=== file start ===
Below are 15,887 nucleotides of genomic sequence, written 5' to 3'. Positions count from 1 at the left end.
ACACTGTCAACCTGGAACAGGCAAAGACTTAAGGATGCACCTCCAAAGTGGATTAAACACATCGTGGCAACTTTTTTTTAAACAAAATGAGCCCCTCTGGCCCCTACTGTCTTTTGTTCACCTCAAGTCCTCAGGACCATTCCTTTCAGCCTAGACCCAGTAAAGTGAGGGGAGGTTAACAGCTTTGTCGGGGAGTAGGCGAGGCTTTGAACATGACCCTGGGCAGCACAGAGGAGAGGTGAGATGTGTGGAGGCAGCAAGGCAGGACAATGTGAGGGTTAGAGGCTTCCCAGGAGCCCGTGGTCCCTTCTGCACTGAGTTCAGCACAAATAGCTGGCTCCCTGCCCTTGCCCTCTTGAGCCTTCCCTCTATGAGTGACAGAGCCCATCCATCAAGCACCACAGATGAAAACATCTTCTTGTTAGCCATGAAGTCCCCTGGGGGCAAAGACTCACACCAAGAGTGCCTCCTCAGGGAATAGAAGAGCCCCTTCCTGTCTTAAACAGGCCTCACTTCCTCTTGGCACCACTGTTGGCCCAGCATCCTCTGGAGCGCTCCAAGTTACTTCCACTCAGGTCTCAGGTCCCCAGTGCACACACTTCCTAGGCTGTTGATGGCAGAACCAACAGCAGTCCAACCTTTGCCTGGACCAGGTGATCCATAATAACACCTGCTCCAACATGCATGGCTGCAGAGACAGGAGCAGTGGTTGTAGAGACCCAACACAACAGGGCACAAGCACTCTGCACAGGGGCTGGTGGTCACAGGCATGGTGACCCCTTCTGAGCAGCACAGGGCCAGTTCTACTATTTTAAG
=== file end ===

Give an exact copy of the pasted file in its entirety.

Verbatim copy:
Below are 15,887 nucleotides of genomic sequence, written 5' to 3'. Positions count from 1 at the left end.
ACACTGTCAACCTGGAACAGGCAAAGACTTAAGGATGCACCTCCAAAGTGGATTAAACACATCGTGGCAACTTTTTTTTAAACAAAATGAGCCCCTCTGGCCCCTACTGTCTTTTGTTCACCTCAAGTCCTCAGGACCATTCCTTTCAGCCTAGACCCAGTAAAGTGAGGGGAGGTTAACAGCTTTGTCGGGGAGTAGGCGAGGCTTTGAACATGACCCTGGGCAGCACAGAGGAGAGGTGAGATGTGTGGAGGCAGCAAGGCAGGACAATGTGAGGGTTAGAGGCTTCCCAGGAGCCCGTGGTCCCTTCTGCACTGAGTTCAGCACAAATAGCTGGCTCCCTGCCCTTGCCCTCTTGAGCCTTCCCTCTATGAGTGACAGAGCCCATCCATCAAGCACCACAGATGAAAACATCTTCTTGTTAGCCATGAAGTCCCCTGGGGGCAAAGACTCACACCAAGAGTGCCTCCTCAGGGAATAGAAGAGCCCCTTCCTGTCTTAAACAGGCCTCACTTCCTCTTGGCACCACTGTTGGCCCAGCATCCTCTGGAGCGCTCCAAGTTACTTCCACTCAGGTCTCAGGTCCCCAGTGCACACACTTCCTAGGCTGTTGATGGCAGAACCAACAGCAGTCCAACCTTTGCCTGGACCAGGTGATCCATAATAACACCTGCTCCAACATGCATGGCTGCAGAGACAGGAGCAGTGGTTGTAGAGACCCAACACAACAGGGCACAAGCACTCTGCACAGGGGCTGGTGGTCACAGGCATGGTGACCCCTTCTGAGCAGCACAGGGCCAGTTCTACTATTTTAAG